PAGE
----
The City of Prince Rupert has announced the completion of its Child Care Assessment and Action Plan, after months of public consultation and research.
Highlights of the plan acknowledge the local need for 49 more licensed child care spaces to meet current demand and recognized gaps in areas such as available programming, affordability benefits for caregivers and barriers to the availability of trained early childhood educators.
The plan also noted a lack of child care ‘hubs’, where care is located within schools, family service organizations, recreation programming or multi-family housing. As well, it noted gaps in child care provision with centre based infant to toddler care, and flexible programs that cater to the high number of shift workers in the community.
The intent of the plan is to inform the Province and local stakeholders about child care needs specific to the the local area while proposing steps that will support the development of new child care spaces.
“This plan offers tangible ways for the City to contribute to improved child care for Prince Rupert, so that we can attract and retain young families,” Lee Brain, mayor said.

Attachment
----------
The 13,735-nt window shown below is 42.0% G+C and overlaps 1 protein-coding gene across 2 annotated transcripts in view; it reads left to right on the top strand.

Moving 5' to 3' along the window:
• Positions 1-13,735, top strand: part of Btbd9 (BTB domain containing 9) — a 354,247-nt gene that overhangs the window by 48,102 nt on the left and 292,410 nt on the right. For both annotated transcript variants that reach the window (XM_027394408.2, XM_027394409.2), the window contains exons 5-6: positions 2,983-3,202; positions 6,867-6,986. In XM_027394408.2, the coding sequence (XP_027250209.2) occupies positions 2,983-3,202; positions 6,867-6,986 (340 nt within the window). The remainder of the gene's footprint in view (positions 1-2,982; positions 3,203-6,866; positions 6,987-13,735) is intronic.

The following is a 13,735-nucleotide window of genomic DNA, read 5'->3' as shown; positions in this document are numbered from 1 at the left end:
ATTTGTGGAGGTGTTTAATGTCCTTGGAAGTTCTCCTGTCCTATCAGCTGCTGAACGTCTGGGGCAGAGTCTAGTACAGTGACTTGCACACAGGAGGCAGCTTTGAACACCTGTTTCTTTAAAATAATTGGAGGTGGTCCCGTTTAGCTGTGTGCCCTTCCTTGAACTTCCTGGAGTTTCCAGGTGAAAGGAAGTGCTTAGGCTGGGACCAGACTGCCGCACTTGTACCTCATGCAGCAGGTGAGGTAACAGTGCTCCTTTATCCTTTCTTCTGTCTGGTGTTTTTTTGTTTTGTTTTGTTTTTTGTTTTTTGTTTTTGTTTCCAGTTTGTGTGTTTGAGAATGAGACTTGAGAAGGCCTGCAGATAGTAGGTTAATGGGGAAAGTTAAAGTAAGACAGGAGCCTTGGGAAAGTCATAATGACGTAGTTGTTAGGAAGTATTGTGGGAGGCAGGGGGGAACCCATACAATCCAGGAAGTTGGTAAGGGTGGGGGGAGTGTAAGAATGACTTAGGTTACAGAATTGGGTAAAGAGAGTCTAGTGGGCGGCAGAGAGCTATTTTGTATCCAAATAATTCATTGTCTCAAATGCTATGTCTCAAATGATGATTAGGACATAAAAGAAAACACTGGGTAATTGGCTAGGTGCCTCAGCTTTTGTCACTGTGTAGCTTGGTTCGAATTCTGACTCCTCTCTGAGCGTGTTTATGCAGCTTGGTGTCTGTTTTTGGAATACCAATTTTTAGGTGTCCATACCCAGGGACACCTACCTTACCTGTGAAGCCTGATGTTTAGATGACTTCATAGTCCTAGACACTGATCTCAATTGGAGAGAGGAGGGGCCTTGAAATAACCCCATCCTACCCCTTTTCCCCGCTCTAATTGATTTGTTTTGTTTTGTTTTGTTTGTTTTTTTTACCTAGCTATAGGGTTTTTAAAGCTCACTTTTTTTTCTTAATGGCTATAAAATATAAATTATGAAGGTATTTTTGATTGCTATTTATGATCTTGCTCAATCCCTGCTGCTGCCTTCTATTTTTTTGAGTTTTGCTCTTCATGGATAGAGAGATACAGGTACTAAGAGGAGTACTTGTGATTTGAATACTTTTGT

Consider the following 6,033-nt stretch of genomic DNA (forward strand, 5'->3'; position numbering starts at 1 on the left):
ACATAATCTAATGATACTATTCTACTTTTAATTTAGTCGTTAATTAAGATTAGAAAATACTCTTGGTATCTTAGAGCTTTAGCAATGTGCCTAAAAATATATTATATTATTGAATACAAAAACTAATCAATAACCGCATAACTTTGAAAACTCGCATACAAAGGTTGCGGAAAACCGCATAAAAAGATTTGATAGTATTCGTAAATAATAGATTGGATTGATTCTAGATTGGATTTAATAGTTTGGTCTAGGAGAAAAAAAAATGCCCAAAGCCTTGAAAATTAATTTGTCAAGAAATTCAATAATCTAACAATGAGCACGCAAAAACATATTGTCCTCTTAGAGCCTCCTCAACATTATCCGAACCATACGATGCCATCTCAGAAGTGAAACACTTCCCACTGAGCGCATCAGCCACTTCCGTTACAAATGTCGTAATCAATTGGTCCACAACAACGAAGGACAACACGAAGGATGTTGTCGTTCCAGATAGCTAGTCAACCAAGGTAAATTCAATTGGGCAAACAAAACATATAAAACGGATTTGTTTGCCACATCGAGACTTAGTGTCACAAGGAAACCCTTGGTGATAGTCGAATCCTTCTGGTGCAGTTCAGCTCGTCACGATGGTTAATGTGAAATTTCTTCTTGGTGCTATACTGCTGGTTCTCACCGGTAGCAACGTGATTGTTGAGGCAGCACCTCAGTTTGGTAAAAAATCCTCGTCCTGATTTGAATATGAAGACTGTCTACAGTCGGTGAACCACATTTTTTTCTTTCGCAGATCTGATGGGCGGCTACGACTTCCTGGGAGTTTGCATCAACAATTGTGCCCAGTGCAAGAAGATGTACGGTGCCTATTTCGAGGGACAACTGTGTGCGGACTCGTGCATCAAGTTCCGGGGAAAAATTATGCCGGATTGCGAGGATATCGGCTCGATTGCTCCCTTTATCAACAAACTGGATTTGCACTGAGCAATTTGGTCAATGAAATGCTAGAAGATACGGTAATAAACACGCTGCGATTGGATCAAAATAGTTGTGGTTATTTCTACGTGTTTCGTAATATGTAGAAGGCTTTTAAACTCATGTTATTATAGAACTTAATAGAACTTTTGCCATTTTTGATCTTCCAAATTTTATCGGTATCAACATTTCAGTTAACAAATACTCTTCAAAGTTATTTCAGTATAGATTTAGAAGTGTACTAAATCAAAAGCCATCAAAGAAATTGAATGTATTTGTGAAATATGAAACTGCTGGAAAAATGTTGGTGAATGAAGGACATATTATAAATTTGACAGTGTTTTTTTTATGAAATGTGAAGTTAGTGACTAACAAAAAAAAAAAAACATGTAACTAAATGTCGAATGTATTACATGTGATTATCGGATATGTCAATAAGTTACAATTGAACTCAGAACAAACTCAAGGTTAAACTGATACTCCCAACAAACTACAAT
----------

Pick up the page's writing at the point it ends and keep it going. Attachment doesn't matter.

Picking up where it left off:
“It identifies how many and what kinds of spaces are needed in the community, and sets the stage so that we can advocate for increased funding to our area.”
Local service providers will require the plan, as a pre-requisite, to qualify for the ‘Child Care BC New Spaces Fund’ offered through the Province, the City said in a press release. The program now offers up to 100 per cent funding for the development of child care facilities by private, public and non-profit sectors.
“Having a clear understanding of specific local needs will assist the Province in allocating funding,” the City said.
On a go forward basis the City will consider the plan through the year and has already developed a draft guide as resource for local parents and child care providers. The guide is intended to address the local awareness gaps, as well as inform parents and caregivers of what resources are available to them.
“The City will be seeking to facilitate a session with parties interested in developing child care spaces in the community to bring awareness to the Plan, as well as available funding through the Province,” the press release said.
The Plan was made possible through $25,000 in grant funding provided by the Union of BC Municipalities (UBCM) and was prepared by the City’s contracted consultant, Watson Projects.
K-J Millar | Journalist
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